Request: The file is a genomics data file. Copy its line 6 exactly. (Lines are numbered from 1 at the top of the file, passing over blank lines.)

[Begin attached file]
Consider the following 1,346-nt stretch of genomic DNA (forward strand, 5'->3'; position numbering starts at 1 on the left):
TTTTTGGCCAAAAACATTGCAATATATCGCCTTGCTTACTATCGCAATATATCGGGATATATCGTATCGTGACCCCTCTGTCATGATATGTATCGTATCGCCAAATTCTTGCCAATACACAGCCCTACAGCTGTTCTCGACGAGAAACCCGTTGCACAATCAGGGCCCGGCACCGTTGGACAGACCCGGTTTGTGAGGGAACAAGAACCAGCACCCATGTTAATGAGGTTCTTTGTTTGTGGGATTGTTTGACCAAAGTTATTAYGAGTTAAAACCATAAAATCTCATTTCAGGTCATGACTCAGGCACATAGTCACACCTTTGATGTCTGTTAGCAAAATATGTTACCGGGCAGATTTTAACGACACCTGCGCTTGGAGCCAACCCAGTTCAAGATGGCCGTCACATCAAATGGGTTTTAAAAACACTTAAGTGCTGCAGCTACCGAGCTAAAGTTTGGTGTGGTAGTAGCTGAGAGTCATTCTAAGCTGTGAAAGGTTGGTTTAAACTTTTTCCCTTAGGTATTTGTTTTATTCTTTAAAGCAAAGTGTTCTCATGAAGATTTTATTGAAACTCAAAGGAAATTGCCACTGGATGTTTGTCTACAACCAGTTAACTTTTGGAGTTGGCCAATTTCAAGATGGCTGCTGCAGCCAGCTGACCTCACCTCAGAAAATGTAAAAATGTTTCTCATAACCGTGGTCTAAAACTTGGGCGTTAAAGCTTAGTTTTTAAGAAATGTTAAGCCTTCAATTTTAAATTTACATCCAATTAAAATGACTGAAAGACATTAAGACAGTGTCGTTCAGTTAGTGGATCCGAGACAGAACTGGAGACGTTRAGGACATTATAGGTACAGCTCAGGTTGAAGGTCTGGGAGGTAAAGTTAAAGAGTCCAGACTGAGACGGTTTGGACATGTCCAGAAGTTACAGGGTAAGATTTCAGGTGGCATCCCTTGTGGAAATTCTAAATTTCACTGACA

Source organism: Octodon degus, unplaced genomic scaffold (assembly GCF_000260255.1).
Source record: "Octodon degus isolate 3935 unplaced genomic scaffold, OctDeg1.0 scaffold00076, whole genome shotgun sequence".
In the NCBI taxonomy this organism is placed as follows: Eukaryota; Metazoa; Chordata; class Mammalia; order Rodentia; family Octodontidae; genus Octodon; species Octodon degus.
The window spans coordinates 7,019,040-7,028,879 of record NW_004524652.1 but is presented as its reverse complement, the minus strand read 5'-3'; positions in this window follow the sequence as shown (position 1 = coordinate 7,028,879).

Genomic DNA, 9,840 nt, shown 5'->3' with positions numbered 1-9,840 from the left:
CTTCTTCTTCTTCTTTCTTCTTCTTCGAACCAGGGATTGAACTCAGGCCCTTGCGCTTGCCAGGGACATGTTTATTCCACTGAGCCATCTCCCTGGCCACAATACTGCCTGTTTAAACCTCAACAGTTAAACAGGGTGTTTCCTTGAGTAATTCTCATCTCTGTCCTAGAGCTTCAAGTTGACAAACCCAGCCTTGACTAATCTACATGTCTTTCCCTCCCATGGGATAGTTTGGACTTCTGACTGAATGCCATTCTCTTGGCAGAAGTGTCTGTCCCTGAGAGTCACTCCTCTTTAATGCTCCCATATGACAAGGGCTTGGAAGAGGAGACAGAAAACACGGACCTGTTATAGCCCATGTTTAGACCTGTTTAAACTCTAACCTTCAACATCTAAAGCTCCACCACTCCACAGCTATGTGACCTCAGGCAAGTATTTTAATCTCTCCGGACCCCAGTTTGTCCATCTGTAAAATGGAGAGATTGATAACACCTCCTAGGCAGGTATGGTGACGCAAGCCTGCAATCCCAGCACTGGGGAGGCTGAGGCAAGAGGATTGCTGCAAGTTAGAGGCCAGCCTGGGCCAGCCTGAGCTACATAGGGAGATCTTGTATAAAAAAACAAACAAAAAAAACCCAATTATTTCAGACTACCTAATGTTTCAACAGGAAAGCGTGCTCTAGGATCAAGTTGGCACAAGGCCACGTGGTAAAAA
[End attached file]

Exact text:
The window spans coordinates 7,019,040-7,028,879 of record NW_004524652.1 but is presented as its reverse complement, the minus strand read 5'-3'; positions in this window follow the sequence as shown (position 1 = coordinate 7,028,879).